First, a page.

Tag Archives: Vienna Convention

Kulbhushan Jadhav and the ICJ Verdict

ISSSP Reflections No. 52, May 25, 2017

Author: Anna Catherine

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The International Court of Justice (hereinafter ICJ) in its order indicated provisional measures in the Jadhav case (India v. Pak) on May 18, 2017, which the Indian media celebrated as a diplomatic victory. Notwithstanding Indian show of legal expertise in Hague, the military court of Pakistan could go ahead and carry out the execution of Jhadav in defiance of the ICJ’s order. This leads to two pertinent questions; (i) Will Pakistan budge? (ii) Is the execution of Mr. Jhadav inevitable?

This case is of paramount significance in understanding recent engagement of India with Pakistan as the former has moved the international court for the first time in forty- six years. India instituted proceedings against the Islamic Republic of Pakistan alleging violations of the VCCR (Vienna Convention on Consular Relations). Mr. Jhadav was given death sentence by the military court of Pakistan and in the process denied him consular access guaranteed by the VCCR to which both disputing states are parties. India in its application sought for interim relief by way of restitution in integrum i.e restoration to original condition and premised its request on the jurisdiction of the Court on Article 36, paragraph 1, of the Statute of the Court and Article I of the Optional Protocol concerning the Compulsory Settlement of Disputes.

At this preliminary stage, the court order does not verify the credentials of the claims of either parties; and has merely indicated ‘provisional measures’ i.e, to withhold the execution until the final judgement based on the merits of the case.

Pakistan’s arguments.

Pak’s request for rejection of India’s application is based on three major arguments;

  • First, Pakistan argues that ICJ has no jurisdiction over a bilateral dispute involving ‘espionage’ and ‘security threat’.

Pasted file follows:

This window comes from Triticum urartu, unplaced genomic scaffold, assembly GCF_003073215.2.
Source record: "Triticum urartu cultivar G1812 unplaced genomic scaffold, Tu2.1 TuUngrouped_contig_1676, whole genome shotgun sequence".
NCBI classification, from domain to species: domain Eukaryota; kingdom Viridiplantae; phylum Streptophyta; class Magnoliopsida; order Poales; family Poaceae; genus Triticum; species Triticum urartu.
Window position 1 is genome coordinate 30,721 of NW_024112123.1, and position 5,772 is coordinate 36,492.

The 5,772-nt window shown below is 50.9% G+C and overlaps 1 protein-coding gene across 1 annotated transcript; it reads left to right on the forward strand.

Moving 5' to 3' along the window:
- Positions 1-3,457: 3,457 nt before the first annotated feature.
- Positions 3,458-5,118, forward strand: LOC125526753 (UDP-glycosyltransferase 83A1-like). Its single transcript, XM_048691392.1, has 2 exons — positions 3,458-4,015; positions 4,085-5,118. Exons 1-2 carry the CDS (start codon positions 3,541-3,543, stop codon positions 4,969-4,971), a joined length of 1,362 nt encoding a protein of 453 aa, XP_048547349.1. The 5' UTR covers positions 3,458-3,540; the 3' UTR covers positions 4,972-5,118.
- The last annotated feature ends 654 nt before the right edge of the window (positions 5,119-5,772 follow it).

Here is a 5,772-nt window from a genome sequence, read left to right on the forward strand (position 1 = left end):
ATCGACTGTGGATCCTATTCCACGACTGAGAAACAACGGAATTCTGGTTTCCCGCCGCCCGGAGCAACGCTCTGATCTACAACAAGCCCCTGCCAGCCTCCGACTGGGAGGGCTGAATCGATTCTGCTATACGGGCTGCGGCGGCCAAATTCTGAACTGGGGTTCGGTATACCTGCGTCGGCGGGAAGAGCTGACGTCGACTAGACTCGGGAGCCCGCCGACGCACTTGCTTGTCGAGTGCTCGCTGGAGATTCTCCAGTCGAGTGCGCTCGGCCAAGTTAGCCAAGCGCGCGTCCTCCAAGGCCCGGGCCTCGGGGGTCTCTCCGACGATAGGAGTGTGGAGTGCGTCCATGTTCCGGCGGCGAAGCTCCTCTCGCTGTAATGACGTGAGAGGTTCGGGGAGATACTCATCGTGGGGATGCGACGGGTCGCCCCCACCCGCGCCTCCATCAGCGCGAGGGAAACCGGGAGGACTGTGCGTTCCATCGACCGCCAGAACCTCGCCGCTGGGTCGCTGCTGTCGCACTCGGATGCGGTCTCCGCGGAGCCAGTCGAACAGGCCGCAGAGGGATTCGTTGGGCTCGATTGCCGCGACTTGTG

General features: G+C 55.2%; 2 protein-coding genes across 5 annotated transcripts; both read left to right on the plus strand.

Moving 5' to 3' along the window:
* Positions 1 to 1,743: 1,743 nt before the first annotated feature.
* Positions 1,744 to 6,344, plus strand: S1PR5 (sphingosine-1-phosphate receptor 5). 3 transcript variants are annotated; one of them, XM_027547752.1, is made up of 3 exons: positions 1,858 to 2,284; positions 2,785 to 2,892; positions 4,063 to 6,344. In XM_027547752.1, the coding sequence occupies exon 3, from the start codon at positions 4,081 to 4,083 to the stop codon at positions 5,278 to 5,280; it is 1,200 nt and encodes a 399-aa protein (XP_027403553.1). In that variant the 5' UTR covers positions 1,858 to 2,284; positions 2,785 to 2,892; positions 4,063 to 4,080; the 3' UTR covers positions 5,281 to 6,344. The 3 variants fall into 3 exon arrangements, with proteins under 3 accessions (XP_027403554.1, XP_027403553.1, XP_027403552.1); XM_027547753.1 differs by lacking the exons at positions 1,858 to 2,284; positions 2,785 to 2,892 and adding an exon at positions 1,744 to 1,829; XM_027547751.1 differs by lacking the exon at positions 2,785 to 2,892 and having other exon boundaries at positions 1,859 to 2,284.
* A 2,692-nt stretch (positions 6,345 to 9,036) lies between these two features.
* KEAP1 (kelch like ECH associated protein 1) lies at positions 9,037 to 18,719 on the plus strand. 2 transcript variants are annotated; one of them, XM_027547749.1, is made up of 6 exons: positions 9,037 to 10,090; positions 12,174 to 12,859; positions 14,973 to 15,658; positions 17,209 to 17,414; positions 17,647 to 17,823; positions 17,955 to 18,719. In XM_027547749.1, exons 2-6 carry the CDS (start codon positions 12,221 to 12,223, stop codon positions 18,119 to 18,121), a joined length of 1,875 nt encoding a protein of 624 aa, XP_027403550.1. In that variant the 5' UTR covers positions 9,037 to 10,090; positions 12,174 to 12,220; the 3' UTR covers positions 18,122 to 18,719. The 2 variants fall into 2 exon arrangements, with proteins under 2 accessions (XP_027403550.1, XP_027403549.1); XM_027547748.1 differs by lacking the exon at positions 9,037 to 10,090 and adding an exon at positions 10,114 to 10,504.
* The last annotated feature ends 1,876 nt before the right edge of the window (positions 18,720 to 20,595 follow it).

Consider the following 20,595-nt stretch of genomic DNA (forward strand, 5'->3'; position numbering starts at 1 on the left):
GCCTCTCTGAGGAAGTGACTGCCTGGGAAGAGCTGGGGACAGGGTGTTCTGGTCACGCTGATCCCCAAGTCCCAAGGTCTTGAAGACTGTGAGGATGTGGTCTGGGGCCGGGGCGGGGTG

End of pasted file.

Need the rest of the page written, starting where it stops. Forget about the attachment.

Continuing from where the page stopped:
• The second argument is based on the ‘urgency’ of the case. The fact that the date of execution is not determined and the provision of the convict to seek clemency under Pakistan’s domestic law indicates that a court order indicating provisional measures is unnecessary at this point in time.
  • Third, unavailability of provisions under VCCR for the  reversal of the sentence.

The Court’s reasoning

The Court first considered whether it has jurisdiction prima facie to hear the case. India has sought ICJ involvement by invoking Article 1 of the Optional Protocol which reads, “disputes arising out of the interpretation or application of the Vienna Convention are within the compulsory jurisdiction of the court.” Thus the court observed that the allegations made by India i.e, failure of Pakistan to provide the requisite consular notifications and denial of communication and access to Jadhav, appear to be capable of falling within the scope of the Convention.

Another point that emerged in the case was the 2008 Indo – Pak bilateral agreement on consular access. It excludes detentions and arrests on grounds of ‘political and security concerns’ from the general principle of consular access that applies otherwise. In this case the court observed that the 2008 agreement does not change its conclusion on jurisdiction. Nevertheless, certain commonwealth countries enjoy exceptions in accepting compulsory jurisdiction of ICJ based on certain treaties and declarations. Pakistan, on the previous night of Jhadhav’s death sentence, modified its 1960 declaration to limit compulsory jurisdiction of ICJ under Article 36(2). As India has sought ground of jurisdiction under Article 36(1), the modified declaration did not affect the Indian case at this stage.

With regard to the ‘urgency’ argument, Pakistan had given no assurance that Mr. Jadhav will not be executed before the Court has rendered its final decision. Going by precedents set by ICJ in earlier cases, an undetermined date for execution was no case to preclude indication of provisional measures. Thus the court ruled having found a risk of irreparable prejudice to the rights claimed by India.

Will Pakistan budge?

With a stay of the execution of Jhadav in place, what is yet to be seen is Pakistan’s response. Will Pakistan continue the domestic trial of Kulbhushan Jhadav and execute him in defiance of ICJ? 

It is to be noted that Pakistan consented to the case being heard at the International court and sent its representation to Hague and asserted the Pak side of the argument. Had Pakistan not been optimistic of a favourable outcome out of international arbitration, it would have made no effort to present a strong case at all. Pakistan prepares to challenge the jurisdiction in another hearing in Hague soon. If it’s natural choice was to defy any form of international mediation it would make no effort to challenge the current court order. The nature of Pakistani state’s participation in the dispute’s hearing is a harbinger of its hopefulness to draw world attention to India’s activities within its borders. Hence, non- compliance and belligerence would not be Pakistan’s first choice.